Similar characteristics are present in the work of Yochanan Muffs. I will take as my first example his book The Personhood of God, a work of great depth and subtlety that is nonetheless surprisingly readable. In Personhood Muffs stresses ideas that will make many modern Jews uncomfortable: God, God’s humanity, God’s grace. (Religious Jews committed to Maimonides’ philosophical form of Jewish belief will admire Muff’s decision to focus on God but will be deeply uncomfortable with what Muffs has to say about the deity’s human characteristics.) Against the tenor of some modern religious thinkers, Muffs does not shy away from the Bible’s anthropomorphic conception of God. In fact, he argues, in many ways the Bible’s understanding of God is more anthropomorphic than the concepts of divinity in ancient Babylonian and Assyrian religion. Further (and again disconcertingly for many Jews) he claims that the rabbis’ theology is even more anthropomorphic than the Bible’s. As a result, he makes biblical religion seem less rational, more primitive, and, for many modern people, insufficiently monotheistic. It is here that Muffs delivers his surprise: the personal, emotional God of the Bible is more monotheistic, not less monotheistic than the God of rationalist philosophers. This is because the anthropomorphic, emotional God of the Bible and rabbinic literature is radically free, whereas the fully rational God of the philosophers is predictable, stable, and thus not truly free. A deity who cannot make the emotional, irrational choices the biblical and rabbinic authors attribute to God is not truly omnipotent. Only a God who is completely omnipotent, subject to neither nature no reason, is truly a monotheistic God.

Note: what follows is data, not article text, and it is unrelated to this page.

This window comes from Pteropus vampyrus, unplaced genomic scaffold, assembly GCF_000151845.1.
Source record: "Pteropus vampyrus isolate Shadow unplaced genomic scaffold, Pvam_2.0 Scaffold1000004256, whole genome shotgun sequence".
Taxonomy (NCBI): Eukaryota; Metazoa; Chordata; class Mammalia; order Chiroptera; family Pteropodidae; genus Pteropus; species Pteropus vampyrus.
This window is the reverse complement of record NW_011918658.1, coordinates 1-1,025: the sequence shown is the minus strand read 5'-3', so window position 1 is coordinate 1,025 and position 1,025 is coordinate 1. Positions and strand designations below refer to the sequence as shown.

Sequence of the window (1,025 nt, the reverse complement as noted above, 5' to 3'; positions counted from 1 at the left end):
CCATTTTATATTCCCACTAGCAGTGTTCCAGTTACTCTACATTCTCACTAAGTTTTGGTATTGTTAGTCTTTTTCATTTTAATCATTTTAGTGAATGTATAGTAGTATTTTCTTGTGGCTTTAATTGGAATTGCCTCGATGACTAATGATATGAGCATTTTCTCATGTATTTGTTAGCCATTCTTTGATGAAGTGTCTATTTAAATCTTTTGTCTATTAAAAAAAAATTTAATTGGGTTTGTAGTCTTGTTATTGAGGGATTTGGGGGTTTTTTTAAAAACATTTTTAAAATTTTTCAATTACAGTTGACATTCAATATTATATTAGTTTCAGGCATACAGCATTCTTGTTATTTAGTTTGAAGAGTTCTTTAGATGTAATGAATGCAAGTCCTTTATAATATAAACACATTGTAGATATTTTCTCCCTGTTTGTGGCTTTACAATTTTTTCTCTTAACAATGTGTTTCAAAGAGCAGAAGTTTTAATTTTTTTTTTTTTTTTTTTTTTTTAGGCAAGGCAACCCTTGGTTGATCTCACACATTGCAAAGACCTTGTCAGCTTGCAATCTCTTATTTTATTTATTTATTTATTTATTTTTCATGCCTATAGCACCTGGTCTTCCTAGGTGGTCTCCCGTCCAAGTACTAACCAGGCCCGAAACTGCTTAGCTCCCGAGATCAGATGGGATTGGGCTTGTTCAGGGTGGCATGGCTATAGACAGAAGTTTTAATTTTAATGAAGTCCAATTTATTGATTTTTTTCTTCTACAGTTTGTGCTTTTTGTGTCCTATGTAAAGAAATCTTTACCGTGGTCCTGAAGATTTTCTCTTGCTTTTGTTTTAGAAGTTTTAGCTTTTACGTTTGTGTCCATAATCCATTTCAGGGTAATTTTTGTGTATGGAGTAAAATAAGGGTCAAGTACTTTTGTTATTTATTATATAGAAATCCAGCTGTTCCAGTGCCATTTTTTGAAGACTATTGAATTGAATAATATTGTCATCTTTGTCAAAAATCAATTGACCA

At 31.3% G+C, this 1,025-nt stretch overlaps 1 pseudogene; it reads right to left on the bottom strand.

In presenting this argument about the monotheistic God’s freedom, Muffs synthesizes the teachings of two modern Jewish thinkers: Yehezkel Kaufmann and Abraham Joshua Heschel. Kaufmann was an Israeli biblical scholar who spent decades composing an eight-volume masterpiece, תולדות האמונה הישראלית, which appeared, volume by volume, from 1937 to 1956. (This title is usually translated as “The History of Israelite Religion” but could also be rendered “The Generations of Israelite Belief.”) Kaufmann also wrote other works in biblical scholarship and a two-volume study of the social and ideological forces that characterize Jewish history in the Exile, גולה ונכר (“Exile and Alienation”). Heschel was a scholar of rabbinic thought, Jewish philosophy, kabbalah, and Hasidism, but most of all he was a constructive theologian in his own right. Muffs was a disciple of both, though in different ways: as a rabbinical student and later a faculty member at the Jewish Theological Seminary he knew Heschel and studied with him; and, like most Jewish biblical scholars in the second half of the twentieth century, he was deeply influenced by Kaufmann. These two thinkers stand at opposite ends of the spectrum that is Jewish thought. Kaufmann was a rationalist and a historian. In many ways his work on the Bible presents an attempt to historicize abstract ideas from a book written by the Reform Jewish philosopher Hermann Cohen, Religion of Reason out of the Sources of Judaism (first published in 1919). Kaufmann shows how Cohen’s thesis about the nature of monotheism correctly describes the religious ideas of the Bible. For the Bible, as for a rationalist philosophy of religion, God is absolutely free, separate from the world, and in no way subject to the forces of nature. Heschel, on the other hand, was far less interested in historical explanations for religious phenomena than Kaufmann, and he rejected a purely rationalist account of Judaism or of human nature. In his own theology, Heschel reinterpreted the kabbalistic idea of theurgy, the idea that God was dependent on humanity and especially on the Jewish people’s observance of mitzvot. Heschel contended that God, like a person, has emotional needs and desires and that God can grow and change over time. One would have assumed then, that the ideas of an arch-rationalist and historicist like Kaufmann can no more be synthesized with those of the mystically inclined Heschel than sodium can be combined with water.